Losing a significant amount of weight over a short period of time can leave behind loose or sagging skin. This varies from person to person based on how much weight was lost, age, amount of exercise activity, genetics and smoking history. Plastic surgery after the weight loss surgery is in most cases a personal choice rather than a medical necessity.
Rather than paying for plastic surgery, many patients choose to wear compression garments to hide any excess skin.
Misconception 7: You will develop health issues caused by vitamin and mineral deficiencies.
You will need to take a multivitamin for life, but shouldn’t you be doing that anyway? Some bariatric procedures reduce the absorption of nutrients from the intestine, which can lead to fatigue, bone and muscle loss and lower immunity.
You can avoid vitamin and mineral deficiencies by eating a balanced diet and using dietary supplements. You may also need to take iron, calcium and vitamin D.
It’s important to follow up with your surgical team or primary care physician and have appropriate lab work done to make sure you’re on the right track.
Misconception 8: Suicide risk increases after having bariatric surgery.
Any major lifestyle change can impact your mental and emotional state. Many people seeking bariatric surgery have a history of depression, anxiety and struggles with low self-esteem related to their obesity. In most cases, bariatric surgery significantly improves psychological well-being for patients. But sometimes pre-existing mental disorders go undiagnosed.
Research is still being conducted to determine the links between suicide and bariatric surgery. In the meantime, comprehensive programs require psychological evaluations prior to surgery and follow up after surgery.
Misconception 9: You can’t get pregnant after having bariatric surgery.
Bariatric surgery may positively affect your ability to conceive, carry a baby or give birth. It’s recommended you wait at least one year before trying to get pregnant for several reasons: it may interfere with weight loss or may cause a miscarriage. If you do plan to get pregnant, inform your OB/GYN of your bariatric surgery and have your vitamin levels monitored regularly.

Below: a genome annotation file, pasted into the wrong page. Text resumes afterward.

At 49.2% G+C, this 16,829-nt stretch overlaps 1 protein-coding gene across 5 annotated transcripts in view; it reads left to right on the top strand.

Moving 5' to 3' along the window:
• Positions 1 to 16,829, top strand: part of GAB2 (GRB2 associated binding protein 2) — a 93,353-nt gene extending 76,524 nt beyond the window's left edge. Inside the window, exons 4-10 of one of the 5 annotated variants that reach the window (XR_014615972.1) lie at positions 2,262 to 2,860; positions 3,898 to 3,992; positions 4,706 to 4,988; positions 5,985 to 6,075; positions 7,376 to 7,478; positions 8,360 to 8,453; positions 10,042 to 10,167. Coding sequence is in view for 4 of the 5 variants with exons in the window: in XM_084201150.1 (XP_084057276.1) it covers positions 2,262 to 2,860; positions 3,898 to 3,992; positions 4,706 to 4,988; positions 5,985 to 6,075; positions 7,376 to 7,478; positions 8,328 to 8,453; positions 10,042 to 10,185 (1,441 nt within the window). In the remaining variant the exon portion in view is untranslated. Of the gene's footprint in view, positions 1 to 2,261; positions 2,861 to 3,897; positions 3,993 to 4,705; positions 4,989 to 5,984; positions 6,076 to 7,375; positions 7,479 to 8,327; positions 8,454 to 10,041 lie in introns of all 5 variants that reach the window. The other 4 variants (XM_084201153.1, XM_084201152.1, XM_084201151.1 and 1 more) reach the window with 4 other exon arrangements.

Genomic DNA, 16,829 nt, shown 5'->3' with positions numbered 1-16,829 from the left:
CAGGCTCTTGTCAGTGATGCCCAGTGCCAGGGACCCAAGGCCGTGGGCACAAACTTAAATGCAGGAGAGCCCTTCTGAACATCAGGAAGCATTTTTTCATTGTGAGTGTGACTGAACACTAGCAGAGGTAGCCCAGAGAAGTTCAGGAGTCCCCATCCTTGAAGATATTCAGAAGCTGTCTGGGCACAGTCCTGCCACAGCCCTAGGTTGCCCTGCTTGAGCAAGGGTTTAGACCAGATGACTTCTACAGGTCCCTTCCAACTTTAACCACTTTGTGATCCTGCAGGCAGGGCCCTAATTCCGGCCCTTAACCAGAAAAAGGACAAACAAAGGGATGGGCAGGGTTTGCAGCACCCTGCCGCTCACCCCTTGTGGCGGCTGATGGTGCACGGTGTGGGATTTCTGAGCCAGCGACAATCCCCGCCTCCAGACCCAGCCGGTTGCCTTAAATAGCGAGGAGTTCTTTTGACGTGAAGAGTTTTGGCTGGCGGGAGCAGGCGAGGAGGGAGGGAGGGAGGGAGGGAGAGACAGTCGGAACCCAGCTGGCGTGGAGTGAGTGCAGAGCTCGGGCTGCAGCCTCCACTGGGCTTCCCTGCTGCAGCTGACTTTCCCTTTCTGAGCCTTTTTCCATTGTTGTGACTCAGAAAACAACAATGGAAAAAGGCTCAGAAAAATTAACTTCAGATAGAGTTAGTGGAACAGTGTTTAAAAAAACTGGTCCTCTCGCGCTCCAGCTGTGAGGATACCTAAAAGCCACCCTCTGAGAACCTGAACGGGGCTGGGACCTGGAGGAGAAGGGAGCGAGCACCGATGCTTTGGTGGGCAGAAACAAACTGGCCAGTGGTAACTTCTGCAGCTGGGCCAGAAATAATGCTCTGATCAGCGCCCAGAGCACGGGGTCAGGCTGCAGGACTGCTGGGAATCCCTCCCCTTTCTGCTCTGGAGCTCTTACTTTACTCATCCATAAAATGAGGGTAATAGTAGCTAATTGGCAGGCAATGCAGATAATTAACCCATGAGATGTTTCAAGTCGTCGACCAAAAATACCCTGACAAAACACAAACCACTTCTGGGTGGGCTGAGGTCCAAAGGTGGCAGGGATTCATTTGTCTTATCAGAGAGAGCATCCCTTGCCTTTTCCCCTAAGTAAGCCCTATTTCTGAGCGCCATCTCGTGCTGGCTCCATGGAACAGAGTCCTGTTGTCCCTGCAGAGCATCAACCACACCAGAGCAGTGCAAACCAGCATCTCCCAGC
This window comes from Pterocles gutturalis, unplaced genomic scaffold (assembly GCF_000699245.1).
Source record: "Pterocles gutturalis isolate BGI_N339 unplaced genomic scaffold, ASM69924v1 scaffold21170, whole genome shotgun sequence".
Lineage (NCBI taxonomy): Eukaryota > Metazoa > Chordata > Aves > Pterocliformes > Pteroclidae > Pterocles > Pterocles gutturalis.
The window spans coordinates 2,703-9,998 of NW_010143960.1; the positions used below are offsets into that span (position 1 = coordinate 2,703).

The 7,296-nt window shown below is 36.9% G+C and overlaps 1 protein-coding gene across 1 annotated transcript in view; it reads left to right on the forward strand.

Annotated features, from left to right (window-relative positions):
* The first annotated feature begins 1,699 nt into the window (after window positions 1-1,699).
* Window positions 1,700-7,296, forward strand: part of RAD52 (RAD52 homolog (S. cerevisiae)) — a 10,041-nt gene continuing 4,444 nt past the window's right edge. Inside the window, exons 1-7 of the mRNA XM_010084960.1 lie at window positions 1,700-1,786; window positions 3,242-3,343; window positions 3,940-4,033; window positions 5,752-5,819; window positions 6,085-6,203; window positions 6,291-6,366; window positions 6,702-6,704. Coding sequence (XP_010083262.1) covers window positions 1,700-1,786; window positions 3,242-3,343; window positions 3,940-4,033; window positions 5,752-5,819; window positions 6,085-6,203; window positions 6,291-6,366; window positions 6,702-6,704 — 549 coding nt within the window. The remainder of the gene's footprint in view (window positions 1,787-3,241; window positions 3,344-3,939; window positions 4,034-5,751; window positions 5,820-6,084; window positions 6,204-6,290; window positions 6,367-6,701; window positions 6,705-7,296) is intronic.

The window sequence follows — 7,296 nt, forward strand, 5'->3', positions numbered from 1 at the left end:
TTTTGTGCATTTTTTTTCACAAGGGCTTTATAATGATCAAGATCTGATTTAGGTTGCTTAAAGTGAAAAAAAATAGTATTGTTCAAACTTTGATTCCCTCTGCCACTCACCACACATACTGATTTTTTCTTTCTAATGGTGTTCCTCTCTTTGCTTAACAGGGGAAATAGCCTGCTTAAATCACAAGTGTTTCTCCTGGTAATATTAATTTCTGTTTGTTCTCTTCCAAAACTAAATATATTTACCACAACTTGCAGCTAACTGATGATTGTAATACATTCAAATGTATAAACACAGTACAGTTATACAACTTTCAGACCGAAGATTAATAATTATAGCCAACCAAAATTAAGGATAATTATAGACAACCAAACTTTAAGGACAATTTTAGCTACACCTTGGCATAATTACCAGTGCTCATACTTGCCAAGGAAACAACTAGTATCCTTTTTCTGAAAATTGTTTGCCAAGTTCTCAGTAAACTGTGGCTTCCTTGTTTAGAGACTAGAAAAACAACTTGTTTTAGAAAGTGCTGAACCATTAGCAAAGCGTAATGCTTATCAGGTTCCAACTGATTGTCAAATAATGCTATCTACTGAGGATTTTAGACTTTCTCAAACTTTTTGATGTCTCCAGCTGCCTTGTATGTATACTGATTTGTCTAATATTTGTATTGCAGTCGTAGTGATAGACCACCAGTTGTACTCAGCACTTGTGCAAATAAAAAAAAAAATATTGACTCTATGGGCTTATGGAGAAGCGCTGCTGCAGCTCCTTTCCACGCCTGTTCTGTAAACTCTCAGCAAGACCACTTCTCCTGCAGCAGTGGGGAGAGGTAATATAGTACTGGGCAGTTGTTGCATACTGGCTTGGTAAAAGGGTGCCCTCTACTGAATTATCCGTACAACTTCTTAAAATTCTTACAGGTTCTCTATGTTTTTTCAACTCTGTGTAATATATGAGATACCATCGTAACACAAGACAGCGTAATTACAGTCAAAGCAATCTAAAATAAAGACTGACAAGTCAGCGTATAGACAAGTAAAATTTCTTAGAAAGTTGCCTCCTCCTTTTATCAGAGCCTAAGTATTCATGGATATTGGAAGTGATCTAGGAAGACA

Weight loss helps reduce the chance of experiencing gestational diabetes, eclampsia and macrosomia during pregnancy. Additionally, childbirth is safer for both mom and baby, and fewer miscarriages and stillbirths are reported when mom is at a healthy weight.
Be sure to consult your OB/GYN if you’re sexually active, but not trying to get pregnant. Birth control pills are less reliable when your weight fluctuates. Intrauterine devices (IUDs) and condoms are acceptable alternative birth control methods to use during this transition.
Misconception 10: Surgery is the “easy way out”.
Have you ever tried to lose a couple pounds? Now imagine trying to lose 50 or 70. It’s not an easy task, especially when your body is used to consuming many more calories than you allow it on a diet.
Many people that consider bariatric surgery have tried dieting and exercise without success and are seeking advanced help. Bariatric surgery makes long-term weight loss possible by eliminating food cravings and making you feel full longer.
Just as standard diet and exercise require commitment, having a bariatric procedure requires willingness to adjust your lifestyle, diet and physical activity. Bariatric surgery isn’t the “easy way out”. Think of it more as a jump start to a healthier well-being for the rest of your life.
Bariatric surgeries are meant to improve quality of life through weight loss. Discuss the available procedures with your physician to determine which fits your health needs. There is no “one-size-fits-all” approach to weight loss.
You must be willing to make permanent lifestyle changes. Bariatric surgery helps with initial weight loss, but diet and exercise are crucial to keeping the weight off.
Your body continues to adjust for years after surgery. Most patients experience significant weight loss in the first year after surgery. During this time, hunger and cravings are reduced and you’ll feel satiated longer.
Making healthy food choices is important. You don’t have to live on shakes and liquids, but you do have to watch what you eat.
Keep in contact with your primary care physician and surgeon. Schedule follow-up appointments to monitor your weight, nutrition and psychological state.
For more information about bariatric surgery, please visit: https://www.hackensackmeridianhealth.org/services/bariatrics-and-surgical-weight-loss/
The material provided through HealthU is intended to be used as general information only and should not replace the advice of your physician. Always consult your physician for individual care.